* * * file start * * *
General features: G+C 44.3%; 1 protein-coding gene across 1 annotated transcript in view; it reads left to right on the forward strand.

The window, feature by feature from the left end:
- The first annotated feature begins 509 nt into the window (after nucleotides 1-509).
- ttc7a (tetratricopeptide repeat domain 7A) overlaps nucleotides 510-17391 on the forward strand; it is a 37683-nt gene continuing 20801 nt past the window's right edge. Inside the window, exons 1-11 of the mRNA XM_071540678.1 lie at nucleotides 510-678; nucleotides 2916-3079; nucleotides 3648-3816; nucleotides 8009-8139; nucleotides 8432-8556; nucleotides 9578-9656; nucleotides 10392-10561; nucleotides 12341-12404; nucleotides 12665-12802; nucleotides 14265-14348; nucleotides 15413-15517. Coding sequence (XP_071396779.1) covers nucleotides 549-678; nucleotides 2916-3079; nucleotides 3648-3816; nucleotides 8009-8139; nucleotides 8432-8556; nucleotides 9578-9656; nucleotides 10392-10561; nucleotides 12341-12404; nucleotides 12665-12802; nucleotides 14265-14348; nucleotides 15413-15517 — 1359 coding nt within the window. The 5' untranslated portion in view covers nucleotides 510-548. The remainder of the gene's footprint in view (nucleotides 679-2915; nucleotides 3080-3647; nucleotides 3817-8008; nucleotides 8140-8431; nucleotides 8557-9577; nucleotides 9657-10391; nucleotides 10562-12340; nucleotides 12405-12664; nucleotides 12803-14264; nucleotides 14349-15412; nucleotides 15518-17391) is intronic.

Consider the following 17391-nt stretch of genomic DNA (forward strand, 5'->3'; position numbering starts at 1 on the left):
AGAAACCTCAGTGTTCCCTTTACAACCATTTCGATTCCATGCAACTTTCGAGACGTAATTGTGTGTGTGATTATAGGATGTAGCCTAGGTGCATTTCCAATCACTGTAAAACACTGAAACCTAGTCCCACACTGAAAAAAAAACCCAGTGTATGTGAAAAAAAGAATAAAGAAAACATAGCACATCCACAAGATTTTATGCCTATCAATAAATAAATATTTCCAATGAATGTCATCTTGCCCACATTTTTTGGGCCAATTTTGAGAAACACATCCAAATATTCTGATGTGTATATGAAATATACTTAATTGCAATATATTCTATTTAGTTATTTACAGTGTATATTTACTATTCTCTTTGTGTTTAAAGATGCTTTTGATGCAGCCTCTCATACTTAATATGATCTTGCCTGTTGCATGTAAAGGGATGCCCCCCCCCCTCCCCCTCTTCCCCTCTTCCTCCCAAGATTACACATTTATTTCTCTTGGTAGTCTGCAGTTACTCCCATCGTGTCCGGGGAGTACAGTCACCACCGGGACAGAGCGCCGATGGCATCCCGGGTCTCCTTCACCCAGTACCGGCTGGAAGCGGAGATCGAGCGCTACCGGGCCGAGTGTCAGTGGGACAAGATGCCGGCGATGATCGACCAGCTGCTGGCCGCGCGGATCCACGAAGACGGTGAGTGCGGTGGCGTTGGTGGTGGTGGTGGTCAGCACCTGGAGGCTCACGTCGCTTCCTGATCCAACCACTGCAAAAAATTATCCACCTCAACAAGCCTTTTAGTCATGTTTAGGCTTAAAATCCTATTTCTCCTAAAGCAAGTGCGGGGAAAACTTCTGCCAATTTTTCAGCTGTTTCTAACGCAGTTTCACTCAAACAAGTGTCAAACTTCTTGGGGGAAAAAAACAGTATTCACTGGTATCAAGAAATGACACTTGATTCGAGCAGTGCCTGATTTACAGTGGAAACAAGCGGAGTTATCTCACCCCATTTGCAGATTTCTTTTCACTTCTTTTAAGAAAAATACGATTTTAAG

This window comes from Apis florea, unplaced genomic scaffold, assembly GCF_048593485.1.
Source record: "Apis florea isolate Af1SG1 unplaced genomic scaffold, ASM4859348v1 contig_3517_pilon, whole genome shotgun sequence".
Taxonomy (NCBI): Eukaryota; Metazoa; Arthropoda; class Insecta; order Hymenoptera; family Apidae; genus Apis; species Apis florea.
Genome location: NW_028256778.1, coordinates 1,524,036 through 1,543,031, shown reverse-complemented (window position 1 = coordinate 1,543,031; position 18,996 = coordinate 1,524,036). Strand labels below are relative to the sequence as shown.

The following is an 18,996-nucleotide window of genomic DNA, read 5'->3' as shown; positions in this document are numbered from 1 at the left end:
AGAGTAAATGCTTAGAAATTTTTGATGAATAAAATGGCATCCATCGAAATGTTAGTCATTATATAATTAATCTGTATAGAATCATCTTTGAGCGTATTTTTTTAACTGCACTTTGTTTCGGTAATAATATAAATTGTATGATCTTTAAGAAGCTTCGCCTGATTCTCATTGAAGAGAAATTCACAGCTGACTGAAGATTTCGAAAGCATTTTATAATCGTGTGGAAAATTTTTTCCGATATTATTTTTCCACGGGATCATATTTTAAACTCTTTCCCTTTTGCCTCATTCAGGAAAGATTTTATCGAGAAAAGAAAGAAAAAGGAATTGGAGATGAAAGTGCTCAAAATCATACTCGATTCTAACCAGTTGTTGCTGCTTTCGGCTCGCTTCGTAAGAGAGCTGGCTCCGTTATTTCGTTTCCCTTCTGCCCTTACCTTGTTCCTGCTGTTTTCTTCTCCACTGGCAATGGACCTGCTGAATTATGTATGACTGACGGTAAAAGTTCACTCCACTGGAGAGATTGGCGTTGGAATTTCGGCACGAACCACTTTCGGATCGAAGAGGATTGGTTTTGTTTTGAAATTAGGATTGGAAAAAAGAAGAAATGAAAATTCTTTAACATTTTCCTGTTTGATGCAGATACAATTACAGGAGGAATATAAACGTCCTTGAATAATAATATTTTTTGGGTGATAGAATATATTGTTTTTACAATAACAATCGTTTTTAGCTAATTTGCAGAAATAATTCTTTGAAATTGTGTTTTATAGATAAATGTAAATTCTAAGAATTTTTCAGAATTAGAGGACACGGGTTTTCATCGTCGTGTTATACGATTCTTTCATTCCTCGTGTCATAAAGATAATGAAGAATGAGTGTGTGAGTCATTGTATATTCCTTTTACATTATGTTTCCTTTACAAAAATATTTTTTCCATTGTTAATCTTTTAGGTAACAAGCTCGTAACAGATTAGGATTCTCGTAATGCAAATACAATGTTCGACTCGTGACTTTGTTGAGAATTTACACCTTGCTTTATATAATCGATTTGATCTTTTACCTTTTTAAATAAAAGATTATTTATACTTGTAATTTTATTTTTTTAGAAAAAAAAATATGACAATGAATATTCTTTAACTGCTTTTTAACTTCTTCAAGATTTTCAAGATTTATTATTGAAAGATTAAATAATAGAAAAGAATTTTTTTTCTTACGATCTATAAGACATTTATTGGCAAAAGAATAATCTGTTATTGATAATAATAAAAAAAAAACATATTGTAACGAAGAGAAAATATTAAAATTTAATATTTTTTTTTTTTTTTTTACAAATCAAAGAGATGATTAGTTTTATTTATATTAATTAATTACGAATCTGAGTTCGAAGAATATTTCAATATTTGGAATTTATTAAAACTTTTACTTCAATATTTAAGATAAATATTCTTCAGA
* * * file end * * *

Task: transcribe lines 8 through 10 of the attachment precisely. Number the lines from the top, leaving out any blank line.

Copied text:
Source record: "Apis florea isolate Af1SG1 unplaced genomic scaffold, ASM4859348v1 contig_3517_pilon, whole genome shotgun sequence".
Taxonomy (NCBI): Eukaryota; Metazoa; Arthropoda; class Insecta; order Hymenoptera; family Apidae; genus Apis; species Apis florea.
Genome location: NW_028256778.1, coordinates 1,524,036 through 1,543,031, shown reverse-complemented (window position 1 = coordinate 1,543,031; position 18,996 = coordinate 1,524,036). Strand labels below are relative to the sequence as shown.